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J Hypertens. 2000 Apr;18(4):485-91.

Ambulatory blood pressure 16-26 years after the first urinary tract infection in childhood.

Author information

1
Department of Pediatrics, The Queen Silvia Children's Hospital, Göteborg, Sweden. martin.wennerstroem@swipnet.se

Abstract

OBJECTIVE:

To evaluate blood pressure in a population-based cohort with urographic renal scarring after childhood urinary tract infection.

DESIGN:

Follow-up investigation 16-26 years after the first recognized urinary tract infection.

SETTING:

University out-patient clinic for children with urinary infections serving the local area.

PATIENTS:

From the original cohort of 1221 consecutive children with first urinary tract infection diagnosed during 1970-1979, 57 of 68 with non-obstructive renal scarring participated as well as 51 matched subjects without scarring.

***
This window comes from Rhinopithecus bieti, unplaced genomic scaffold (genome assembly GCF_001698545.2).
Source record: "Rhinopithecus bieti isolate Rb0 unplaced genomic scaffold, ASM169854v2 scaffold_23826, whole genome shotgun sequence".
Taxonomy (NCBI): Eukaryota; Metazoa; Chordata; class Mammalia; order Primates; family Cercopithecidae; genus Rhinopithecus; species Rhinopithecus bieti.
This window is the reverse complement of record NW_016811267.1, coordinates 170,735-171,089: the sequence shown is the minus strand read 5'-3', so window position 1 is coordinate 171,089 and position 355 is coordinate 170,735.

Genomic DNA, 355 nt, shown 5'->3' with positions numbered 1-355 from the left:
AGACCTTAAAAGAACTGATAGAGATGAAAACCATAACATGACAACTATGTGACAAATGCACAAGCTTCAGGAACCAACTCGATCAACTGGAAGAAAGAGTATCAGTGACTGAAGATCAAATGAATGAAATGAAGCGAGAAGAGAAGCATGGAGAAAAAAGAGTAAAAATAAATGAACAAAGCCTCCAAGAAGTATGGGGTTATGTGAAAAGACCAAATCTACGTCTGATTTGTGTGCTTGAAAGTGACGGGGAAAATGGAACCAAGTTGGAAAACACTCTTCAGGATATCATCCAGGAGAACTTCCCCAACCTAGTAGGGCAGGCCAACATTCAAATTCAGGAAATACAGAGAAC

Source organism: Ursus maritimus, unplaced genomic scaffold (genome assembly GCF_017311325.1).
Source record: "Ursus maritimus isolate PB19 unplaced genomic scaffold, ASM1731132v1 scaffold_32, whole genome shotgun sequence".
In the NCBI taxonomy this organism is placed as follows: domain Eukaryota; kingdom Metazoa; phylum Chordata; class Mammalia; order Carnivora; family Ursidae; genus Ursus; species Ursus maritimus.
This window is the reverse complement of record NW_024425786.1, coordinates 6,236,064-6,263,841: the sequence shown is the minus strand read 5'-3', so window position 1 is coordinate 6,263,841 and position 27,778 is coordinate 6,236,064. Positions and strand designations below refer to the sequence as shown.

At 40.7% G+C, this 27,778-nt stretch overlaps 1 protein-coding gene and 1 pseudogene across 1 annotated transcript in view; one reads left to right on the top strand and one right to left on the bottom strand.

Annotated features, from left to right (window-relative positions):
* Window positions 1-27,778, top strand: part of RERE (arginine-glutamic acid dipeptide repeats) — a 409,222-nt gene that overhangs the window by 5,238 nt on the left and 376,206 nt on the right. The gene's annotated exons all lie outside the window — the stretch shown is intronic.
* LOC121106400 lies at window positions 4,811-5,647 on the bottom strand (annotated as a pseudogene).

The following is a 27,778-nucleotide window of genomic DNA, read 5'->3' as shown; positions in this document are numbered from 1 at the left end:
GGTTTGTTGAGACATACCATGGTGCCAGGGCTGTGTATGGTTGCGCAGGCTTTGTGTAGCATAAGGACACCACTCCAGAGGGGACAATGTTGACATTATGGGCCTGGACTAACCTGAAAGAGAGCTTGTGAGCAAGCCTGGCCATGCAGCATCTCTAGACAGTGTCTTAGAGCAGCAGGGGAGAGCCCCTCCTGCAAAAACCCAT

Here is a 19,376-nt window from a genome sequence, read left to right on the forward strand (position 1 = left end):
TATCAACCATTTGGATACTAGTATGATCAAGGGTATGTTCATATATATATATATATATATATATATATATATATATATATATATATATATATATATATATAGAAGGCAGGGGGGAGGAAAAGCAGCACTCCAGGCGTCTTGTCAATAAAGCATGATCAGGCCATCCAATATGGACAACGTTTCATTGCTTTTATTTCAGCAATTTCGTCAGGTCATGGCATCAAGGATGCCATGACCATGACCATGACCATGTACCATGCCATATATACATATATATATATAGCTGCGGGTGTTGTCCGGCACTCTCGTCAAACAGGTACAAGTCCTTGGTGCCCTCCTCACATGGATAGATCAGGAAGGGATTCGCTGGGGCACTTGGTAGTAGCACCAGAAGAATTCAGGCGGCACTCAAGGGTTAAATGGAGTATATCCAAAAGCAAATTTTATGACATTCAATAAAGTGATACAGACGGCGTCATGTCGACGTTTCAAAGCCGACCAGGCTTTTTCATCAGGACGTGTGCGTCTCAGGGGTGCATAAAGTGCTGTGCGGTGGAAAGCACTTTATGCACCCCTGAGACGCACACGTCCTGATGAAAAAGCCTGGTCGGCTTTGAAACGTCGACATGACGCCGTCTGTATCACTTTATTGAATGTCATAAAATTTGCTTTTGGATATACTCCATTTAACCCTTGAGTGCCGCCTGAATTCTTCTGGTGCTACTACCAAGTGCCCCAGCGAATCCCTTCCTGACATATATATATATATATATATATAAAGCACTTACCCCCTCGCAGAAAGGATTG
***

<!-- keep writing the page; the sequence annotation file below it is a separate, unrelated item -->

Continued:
MAIN OUTCOME MEASURE:

24 h ambulatory blood pressure.

RESULTS:

Acceptable blood pressure monitorings were obtained from 53 individuals with and 47 without scarring. There were no significant differences between the two groups even when only patients with the most extensive scarring (individual kidney clearance < 30 ml/min per 1.73 m2) or patients with bilateral scarring were compared with the non-scarring group. Mean systolic or diastolic blood pressure above +2 SD were found in 5/53 (9%) and 3/47 (6%) in the scarring and non-scarring group, respectively. Plasma renin activity, angiotensin II and aldosterone concentrations were not significantly different, but atrial natriuretic protein was significantly higher in the scarring group (P = 0.004).

CONCLUSION:

This study demonstrates a low risk of hypertension two decades after childhood urinary tract infection. It should be stressed that the patients with renal scarring were under close supervision throughout childhood. Those with scarring had higher concentrations of atrial natriuretic protein which might indicate a counter-regulation mechanism.

[Indexed for MEDLINE]

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